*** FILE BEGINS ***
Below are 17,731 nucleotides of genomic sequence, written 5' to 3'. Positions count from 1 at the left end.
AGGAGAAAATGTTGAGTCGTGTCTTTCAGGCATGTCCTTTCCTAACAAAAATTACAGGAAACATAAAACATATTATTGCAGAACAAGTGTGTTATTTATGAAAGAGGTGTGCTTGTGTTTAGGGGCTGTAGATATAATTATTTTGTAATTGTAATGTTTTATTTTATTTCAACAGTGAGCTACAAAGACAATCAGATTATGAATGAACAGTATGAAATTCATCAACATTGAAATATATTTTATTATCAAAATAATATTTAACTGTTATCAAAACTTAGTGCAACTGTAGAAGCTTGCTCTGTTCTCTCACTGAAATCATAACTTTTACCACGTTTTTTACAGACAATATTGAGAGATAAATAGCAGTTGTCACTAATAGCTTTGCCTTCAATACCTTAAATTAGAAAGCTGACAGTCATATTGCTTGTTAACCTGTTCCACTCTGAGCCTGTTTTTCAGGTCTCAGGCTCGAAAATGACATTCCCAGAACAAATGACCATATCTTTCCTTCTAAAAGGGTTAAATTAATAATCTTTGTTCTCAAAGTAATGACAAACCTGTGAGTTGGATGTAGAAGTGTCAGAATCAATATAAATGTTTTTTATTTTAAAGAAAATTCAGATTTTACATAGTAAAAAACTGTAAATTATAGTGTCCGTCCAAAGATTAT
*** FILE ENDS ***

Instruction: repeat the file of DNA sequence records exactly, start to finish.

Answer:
Below are 17,731 nucleotides of genomic sequence, written 5' to 3'. Positions count from 1 at the left end.
AGGAGAAAATGTTGAGTCGTGTCTTTCAGGCATGTCCTTTCCTAACAAAAATTACAGGAAACATAAAACATATTATTGCAGAACAAGTGTGTTATTTATGAAAGAGGTGTGCTTGTGTTTAGGGGCTGTAGATATAATTATTTTGTAATTGTAATGTTTTATTTTATTTCAACAGTGAGCTACAAAGACAATCAGATTATGAATGAACAGTATGAAATTCATCAACATTGAAATATATTTTATTATCAAAATAATATTTAACTGTTATCAAAACTTAGTGCAACTGTAGAAGCTTGCTCTGTTCTCTCACTGAAATCATAACTTTTACCACGTTTTTTACAGACAATATTGAGAGATAAATAGCAGTTGTCACTAATAGCTTTGCCTTCAATACCTTAAATTAGAAAGCTGACAGTCATATTGCTTGTTAACCTGTTCCACTCTGAGCCTGTTTTTCAGGTCTCAGGCTCGAAAATGACATTCCCAGAACAAATGACCATATCTTTCCTTCTAAAAGGGTTAAATTAATAATCTTTGTTCTCAAAGTAATGACAAACCTGTGAGTTGGATGTAGAAGTGTCAGAATCAATATAAATGTTTTTTATTTTAAAGAAAATTCAGATTTTACATAGTAAAAAACTGTAAATTATAGTGTCCGTCCAAAGATTAT